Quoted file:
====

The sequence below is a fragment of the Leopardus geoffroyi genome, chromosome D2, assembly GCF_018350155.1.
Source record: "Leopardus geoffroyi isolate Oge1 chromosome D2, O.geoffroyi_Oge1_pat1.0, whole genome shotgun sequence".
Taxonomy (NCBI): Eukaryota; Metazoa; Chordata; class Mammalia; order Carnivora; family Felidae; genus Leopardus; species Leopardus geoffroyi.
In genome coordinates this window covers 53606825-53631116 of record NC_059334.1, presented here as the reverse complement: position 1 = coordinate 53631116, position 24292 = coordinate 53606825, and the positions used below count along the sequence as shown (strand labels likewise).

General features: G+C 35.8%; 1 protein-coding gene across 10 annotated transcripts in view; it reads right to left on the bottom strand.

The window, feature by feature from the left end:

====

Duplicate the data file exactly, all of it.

The sequence below is a fragment of the Leopardus geoffroyi genome, chromosome D2, assembly GCF_018350155.1.
Source record: "Leopardus geoffroyi isolate Oge1 chromosome D2, O.geoffroyi_Oge1_pat1.0, whole genome shotgun sequence".
Taxonomy (NCBI): Eukaryota; Metazoa; Chordata; class Mammalia; order Carnivora; family Felidae; genus Leopardus; species Leopardus geoffroyi.
In genome coordinates this window covers 53606825-53631116 of record NC_059334.1, presented here as the reverse complement: position 1 = coordinate 53631116, position 24292 = coordinate 53606825, and the positions used below count along the sequence as shown (strand labels likewise).

General features: G+C 35.8%; 1 protein-coding gene across 10 annotated transcripts in view; it reads right to left on the bottom strand.

The window, feature by feature from the left end: